Will the Success of Sex and the City Force Hollywood to Stop Ignoring Women?
Unless you've been under a rock for the last week or so you know that the women from the TV show Sex and the City are back, this time on the big screen. Four years after we said goodbye to Carrie, Miranda, Samantha and Charlotte, the women have taken the movie industry and the country by storm, besting all projections with an opening weekend take of almost $56 million dollars.
Sex and the City made almost $27 million on its opening day, which is the same amount that The Devil Wears Prada made in its opening weekend. It earned the highest opening box office for a romantic comedy ever. The most stunning news is that it won the weekend by beating Indiana Jones, a feat not even the most optimistic observers predicted. Variety reported that "Sex and the City whips Indiana Jones" and went further, stating that the "film's performance took Hollywood by utter surprise, shattering the decades-old thinking that females, particularly those over 25, can't fuel a big opening or go up against a male-driven summer tentpole."
Carrie & Co. have sent Hollywood into a frenzy -- and according to website Deadline Hollywood "looking through their film and TV libraries to see what else they can produce for the fortysomething-and-older female" -- thinking that maybe women, even those over 40, are a real potential audience. Finally.
Whatever your thoughts on the actual content of Sex and the City, you can't help but acknowledge that this is a cultural watershed moment for women's films; that's true for a couple of reasons.
- Everyone (who talks about movies) has spent the last couple of weeks discussing a film that stars and celebrates women and women's friendships. Indiana Jones, which has two of the most successful moviemakers attached to it in George Lucas and Steven Spielberg, is so yesterday's news, just one week after being released after an almost 20 year wait!
- Everyone (who talks about movies) was scratching their heads trying to figure out how much money an R rated movie targeted at adult women could make. Imagine, women preoccupying the minds of Hollywood's men. The New York Times reported that studio execs were shocked at the interest.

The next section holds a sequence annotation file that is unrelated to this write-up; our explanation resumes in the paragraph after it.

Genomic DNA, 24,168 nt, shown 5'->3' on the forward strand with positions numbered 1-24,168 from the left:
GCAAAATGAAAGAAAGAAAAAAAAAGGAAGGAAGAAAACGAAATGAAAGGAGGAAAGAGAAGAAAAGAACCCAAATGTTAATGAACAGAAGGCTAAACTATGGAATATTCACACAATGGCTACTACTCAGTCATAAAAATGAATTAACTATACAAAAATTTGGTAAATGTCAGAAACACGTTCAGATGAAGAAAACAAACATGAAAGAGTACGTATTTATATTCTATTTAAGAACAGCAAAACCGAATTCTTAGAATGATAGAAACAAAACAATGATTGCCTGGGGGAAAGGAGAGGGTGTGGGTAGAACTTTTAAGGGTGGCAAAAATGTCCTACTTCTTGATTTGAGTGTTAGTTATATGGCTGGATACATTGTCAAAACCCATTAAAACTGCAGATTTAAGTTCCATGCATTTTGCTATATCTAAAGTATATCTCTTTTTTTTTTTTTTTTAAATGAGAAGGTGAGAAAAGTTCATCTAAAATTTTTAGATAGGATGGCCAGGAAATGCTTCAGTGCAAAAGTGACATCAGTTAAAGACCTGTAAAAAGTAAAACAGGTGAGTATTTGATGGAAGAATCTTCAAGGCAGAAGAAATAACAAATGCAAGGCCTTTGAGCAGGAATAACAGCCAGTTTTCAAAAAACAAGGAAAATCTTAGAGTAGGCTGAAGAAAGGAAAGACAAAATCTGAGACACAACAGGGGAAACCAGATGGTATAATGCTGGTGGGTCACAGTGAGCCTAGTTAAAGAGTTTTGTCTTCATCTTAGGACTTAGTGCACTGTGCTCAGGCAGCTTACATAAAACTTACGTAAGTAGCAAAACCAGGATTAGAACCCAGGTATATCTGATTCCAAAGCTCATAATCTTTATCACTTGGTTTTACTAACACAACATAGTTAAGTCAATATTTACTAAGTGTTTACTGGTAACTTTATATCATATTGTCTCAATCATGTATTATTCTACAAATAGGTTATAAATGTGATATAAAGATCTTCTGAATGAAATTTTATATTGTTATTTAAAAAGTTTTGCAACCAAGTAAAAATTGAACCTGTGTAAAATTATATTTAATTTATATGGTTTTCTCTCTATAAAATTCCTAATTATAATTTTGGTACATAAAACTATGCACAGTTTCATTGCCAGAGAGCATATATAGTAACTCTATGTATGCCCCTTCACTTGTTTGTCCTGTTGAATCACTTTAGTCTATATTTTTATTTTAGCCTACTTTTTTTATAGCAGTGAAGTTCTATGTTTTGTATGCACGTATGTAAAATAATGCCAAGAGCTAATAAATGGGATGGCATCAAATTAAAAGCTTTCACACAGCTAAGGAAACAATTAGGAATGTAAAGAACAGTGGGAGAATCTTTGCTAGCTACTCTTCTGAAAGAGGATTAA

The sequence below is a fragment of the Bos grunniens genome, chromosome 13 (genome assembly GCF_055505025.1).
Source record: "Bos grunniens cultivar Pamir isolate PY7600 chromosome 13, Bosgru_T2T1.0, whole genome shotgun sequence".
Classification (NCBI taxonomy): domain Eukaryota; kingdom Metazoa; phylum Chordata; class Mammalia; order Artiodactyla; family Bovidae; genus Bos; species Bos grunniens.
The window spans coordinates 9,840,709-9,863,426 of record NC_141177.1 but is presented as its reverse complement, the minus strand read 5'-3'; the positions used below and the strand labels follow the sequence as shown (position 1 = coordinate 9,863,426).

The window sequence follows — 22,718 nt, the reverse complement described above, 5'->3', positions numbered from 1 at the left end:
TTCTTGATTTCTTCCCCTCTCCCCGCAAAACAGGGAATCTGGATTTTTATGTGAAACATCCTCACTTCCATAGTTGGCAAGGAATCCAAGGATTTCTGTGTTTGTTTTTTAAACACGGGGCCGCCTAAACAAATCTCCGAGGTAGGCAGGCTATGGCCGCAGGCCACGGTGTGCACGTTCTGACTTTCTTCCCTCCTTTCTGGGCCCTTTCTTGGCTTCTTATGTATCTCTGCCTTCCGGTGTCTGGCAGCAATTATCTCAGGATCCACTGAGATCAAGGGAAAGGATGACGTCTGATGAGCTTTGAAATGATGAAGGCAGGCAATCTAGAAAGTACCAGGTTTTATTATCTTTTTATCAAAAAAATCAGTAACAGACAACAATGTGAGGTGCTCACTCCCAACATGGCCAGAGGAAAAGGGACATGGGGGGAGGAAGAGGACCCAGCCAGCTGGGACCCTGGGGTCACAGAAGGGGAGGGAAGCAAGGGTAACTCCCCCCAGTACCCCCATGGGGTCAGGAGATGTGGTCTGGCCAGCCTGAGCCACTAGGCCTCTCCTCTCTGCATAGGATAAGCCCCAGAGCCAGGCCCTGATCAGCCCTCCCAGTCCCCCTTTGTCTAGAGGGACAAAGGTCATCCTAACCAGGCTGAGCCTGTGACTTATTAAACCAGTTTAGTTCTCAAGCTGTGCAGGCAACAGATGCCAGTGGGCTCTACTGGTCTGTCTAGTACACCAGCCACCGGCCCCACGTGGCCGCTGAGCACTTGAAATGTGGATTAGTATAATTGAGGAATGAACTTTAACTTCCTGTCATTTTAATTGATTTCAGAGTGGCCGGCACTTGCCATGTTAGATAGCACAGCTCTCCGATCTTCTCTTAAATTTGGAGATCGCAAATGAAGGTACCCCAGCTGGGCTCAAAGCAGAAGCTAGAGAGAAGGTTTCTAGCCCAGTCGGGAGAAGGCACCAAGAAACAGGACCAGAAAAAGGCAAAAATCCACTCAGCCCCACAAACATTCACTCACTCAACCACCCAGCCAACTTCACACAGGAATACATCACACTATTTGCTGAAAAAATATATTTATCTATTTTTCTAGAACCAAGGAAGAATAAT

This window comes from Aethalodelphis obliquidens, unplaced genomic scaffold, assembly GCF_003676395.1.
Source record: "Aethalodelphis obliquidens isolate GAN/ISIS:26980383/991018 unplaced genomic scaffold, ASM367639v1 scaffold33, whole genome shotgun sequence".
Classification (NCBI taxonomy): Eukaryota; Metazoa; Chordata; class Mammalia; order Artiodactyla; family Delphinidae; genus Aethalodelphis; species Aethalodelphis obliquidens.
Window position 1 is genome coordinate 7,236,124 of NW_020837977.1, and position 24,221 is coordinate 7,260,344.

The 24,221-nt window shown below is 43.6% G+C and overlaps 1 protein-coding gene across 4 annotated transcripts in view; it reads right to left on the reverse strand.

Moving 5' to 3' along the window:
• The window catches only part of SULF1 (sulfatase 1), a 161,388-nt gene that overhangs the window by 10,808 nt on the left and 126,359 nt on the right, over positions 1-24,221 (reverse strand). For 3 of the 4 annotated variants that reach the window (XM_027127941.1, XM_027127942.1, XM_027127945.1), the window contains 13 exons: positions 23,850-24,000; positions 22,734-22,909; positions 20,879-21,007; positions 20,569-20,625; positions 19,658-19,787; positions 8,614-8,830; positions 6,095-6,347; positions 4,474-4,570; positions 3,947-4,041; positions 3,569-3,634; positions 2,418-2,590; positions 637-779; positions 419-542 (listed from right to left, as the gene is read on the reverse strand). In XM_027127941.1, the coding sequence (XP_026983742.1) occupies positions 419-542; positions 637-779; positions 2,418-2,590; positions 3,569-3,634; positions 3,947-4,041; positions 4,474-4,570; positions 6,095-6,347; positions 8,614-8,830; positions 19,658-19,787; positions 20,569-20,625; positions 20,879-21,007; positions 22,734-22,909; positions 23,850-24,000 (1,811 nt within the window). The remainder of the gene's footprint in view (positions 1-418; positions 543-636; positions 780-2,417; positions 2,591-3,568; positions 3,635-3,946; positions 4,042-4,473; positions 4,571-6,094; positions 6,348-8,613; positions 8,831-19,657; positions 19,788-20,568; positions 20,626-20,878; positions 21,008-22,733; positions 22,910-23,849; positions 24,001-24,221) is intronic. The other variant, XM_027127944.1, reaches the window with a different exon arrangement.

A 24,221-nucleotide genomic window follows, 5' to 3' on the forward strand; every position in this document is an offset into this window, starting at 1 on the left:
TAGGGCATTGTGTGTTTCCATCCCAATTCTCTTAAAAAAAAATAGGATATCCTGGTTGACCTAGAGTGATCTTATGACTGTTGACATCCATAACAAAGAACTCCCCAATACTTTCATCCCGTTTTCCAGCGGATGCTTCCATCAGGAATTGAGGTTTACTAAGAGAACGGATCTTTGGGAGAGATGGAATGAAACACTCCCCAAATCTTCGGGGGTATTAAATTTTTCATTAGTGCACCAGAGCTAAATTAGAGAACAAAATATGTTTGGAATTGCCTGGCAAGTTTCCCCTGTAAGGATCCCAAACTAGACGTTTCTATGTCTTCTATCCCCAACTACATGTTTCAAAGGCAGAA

- The male misogynists in the film blogosphere have outed themselves in a big way with their extreme meanness about the film, one actually calling it a "Taliban recruitment film."
- The film sold 1 million advance tickets through Fandango, at one point selling 10 tickets per second.
Harry Medved of Fandango monitored the growing interest and excitement: "We haven't seen anything like this before -- it's unusual for a female driven movie to inspire so much fan anticipation." In a survey on Fandango, 71% of the 10,000 respondents said that Hollywood does not create enough movies for adult females. They've got a point there: in 2007 only five of the top 50 grossing films starred or were focused on women and in 2006 the number was three.
But even in its overwhelming success, it's hard not to be disturbed by the double standard this film has been held to and the nasty tone in the media last week. So few films are targeted at women that when one is, it is held to an unreasonable high standard. The women's film world got lucky this time, and the movie was a success; but this film became more that a movie, it became an event. What happens to the next film about women that doesn't engender this event-like status?
Additionally, the gendered marketing campaign placed the burden of success directly on the wallets of women. No other film has that burden. As Philadelphia Inquirer movie critic and blogger Carrie Rickey said on her site last week: "Remember when movies -- and books -- were mass-marketed? When studios assumed that moviegoers were equally interested in Working Girl as Superman?"
Think about last year's hit film Wild Hogs. It was about four guys, including Tim Allen and John Travolta, on a middle-age road trip. The film opened in March 2007 to $40 million. This was not a film targeted at women, but women went to see it. The point is that women never got the impression that seeing a movie about four guys going through a mid-life crisis was not worthy of our time or money, the way Sex and the City was described to men.
No movie about men or starring men has ever had to deal with headlines like "Can Women Alone Make Sex and the City a Hit?" (AP); "Sex sells, but will men see City?" (Variety); Time Out NY ran a cover photo which had duct tape over the four women's mouths with the headline: "No Sex! Enough Already -- we love 'em, but it's just too much." As Carrie Rickey said, "the personal attacks on Sarah Jessica Parker not being conventionally beautiful are creepy. Why is it OK to be unconventional if you're a guy (Bruce Willis, Harrison Ford, Will Smith) but not a gal?"
All detractors aside, women proved themselves as a force this weekend as never before. Sarah Jessica Parker, the star and one of the producers of the film, knew that her film could have wide implications in the industry. In an interview with Entertainment Weekly she said: "I want people to make good movies for women of all ages, whether they're 11 or 68 years old. I want to convince those people who hold the purse strings that it's worth their money and their time. I want to be part of proving that."
You sure did.
This article was originally posted by The Women's Media Center at www.womensmediacenter.com. The WMC is a non-profit organization founded by Jane Fonda, Gloria Steinem, and Robin Morgan, dedicated to making the female half of the world visible and powerful in the media.